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First Things First

As the UK's National Health Service takes on a £100 million initiative to sequence about 100,000 people, it has a number of questions to answer and challenges to overcome, writes Caroline Wright at Genomes Unzipped. The most pressing one, she adds, "will be to implement genomic knowledge in the clinic."

Wright says that there are a number of technical considerations that contribute to how genomic knowledge can be put to use in the clinic, from determining what and how data is stored, to interpreting and analyzing variants, and to deciding the broadness or specificity of a phenotype.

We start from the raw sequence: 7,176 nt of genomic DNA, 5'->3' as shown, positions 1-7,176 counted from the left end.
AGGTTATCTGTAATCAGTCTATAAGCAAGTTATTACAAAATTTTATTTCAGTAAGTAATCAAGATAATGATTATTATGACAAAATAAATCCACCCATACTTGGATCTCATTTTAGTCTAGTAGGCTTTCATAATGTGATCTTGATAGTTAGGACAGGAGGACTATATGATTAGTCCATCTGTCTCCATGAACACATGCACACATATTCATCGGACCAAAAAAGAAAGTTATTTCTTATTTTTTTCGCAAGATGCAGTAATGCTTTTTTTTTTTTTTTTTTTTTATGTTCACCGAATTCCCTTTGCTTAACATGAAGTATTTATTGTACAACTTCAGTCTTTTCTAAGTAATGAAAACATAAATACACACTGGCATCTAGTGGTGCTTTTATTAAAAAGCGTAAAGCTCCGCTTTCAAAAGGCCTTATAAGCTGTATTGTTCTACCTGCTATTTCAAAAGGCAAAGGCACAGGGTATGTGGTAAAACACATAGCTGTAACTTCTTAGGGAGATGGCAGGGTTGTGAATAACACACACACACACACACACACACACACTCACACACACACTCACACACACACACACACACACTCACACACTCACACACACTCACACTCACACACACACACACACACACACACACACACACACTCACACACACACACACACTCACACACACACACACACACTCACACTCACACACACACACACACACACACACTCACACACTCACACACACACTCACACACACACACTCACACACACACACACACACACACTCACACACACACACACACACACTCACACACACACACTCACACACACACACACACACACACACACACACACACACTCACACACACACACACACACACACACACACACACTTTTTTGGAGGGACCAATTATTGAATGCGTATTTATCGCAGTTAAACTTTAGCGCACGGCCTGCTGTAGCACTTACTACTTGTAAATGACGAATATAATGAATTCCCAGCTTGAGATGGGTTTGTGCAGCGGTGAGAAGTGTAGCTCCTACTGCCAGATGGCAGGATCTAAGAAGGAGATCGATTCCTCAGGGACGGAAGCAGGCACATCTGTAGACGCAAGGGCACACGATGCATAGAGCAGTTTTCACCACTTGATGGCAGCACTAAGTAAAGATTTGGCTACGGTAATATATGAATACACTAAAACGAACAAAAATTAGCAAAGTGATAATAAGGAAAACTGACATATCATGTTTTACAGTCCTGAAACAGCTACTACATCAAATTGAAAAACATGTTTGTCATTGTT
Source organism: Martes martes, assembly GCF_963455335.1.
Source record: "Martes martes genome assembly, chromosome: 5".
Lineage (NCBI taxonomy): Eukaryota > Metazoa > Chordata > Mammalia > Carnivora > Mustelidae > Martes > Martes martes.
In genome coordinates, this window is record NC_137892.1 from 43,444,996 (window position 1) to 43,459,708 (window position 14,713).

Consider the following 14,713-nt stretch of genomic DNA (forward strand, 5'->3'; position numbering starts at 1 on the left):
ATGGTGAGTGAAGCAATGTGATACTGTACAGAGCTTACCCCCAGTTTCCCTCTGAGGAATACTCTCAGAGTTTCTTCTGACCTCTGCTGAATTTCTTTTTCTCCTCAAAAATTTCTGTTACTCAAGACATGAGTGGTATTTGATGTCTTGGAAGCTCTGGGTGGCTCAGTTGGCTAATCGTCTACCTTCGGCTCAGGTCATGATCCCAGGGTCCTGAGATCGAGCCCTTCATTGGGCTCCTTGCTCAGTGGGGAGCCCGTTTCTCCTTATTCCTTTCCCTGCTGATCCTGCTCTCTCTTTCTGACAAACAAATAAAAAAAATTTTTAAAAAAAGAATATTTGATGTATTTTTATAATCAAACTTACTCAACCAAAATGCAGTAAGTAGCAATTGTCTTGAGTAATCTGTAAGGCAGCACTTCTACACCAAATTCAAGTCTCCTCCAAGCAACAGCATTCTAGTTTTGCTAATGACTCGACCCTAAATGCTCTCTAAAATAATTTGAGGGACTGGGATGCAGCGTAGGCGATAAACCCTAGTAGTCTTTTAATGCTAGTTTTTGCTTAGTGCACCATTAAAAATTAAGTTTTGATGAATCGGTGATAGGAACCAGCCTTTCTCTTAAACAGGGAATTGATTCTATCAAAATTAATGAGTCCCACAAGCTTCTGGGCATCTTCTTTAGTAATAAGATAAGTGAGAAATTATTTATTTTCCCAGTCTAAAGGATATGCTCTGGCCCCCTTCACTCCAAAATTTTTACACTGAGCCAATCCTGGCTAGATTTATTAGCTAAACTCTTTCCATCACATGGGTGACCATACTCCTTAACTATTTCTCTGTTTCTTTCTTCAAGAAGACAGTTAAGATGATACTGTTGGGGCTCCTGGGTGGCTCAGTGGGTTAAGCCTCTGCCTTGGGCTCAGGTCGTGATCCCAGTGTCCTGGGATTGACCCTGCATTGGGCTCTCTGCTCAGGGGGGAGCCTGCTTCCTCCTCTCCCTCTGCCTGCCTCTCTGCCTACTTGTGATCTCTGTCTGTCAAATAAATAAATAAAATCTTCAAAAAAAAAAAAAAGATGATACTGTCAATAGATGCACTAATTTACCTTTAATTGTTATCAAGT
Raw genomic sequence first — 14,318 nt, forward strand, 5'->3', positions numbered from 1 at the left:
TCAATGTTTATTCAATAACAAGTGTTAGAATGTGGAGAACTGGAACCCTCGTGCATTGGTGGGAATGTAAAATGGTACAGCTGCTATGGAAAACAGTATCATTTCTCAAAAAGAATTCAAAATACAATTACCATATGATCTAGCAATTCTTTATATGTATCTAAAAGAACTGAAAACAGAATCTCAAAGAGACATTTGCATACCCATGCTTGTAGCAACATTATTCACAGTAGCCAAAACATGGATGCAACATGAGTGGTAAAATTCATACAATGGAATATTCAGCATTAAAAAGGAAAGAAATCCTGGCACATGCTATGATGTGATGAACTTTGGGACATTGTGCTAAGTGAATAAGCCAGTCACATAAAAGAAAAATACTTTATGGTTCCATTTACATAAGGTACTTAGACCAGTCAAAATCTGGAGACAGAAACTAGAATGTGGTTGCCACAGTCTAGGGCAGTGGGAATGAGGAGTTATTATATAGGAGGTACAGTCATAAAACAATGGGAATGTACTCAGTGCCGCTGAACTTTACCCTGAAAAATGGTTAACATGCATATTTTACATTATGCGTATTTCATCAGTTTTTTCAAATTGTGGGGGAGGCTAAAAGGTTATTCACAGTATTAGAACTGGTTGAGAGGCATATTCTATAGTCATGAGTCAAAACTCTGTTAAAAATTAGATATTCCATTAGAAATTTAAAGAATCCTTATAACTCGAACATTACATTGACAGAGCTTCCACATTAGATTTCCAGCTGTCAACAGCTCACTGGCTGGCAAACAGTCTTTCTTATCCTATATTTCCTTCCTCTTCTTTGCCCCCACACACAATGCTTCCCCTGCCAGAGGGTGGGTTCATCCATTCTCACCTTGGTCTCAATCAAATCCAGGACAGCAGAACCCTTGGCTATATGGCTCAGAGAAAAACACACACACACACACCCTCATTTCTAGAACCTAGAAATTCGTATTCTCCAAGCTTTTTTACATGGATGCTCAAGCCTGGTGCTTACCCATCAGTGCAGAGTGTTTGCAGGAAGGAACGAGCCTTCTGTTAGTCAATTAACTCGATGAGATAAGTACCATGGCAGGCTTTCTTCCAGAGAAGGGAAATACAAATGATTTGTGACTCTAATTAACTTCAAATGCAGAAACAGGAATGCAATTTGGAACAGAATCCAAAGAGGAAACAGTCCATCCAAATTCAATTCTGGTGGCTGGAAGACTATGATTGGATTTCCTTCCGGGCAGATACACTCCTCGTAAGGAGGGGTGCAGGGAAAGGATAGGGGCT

But first, she adds, the point of the project has to be refined. "Is the aim to maximize diagnostic yield, research potential, equality of access, or economic benefits?" she asks. The answer to that question, she writes, will influence who is sequenced, how the data will be used, and more.

"Doubtless part of the point of this initiative is to kick-start clinical genome sequencing in the NHS, by creating the necessary informatics architecture and manpower required," she says. "It will also generate a rich dataset to enable future research and facilitate clinical interpretation. But since this is primarily a clinical initiative, current NHS patients should benefit too."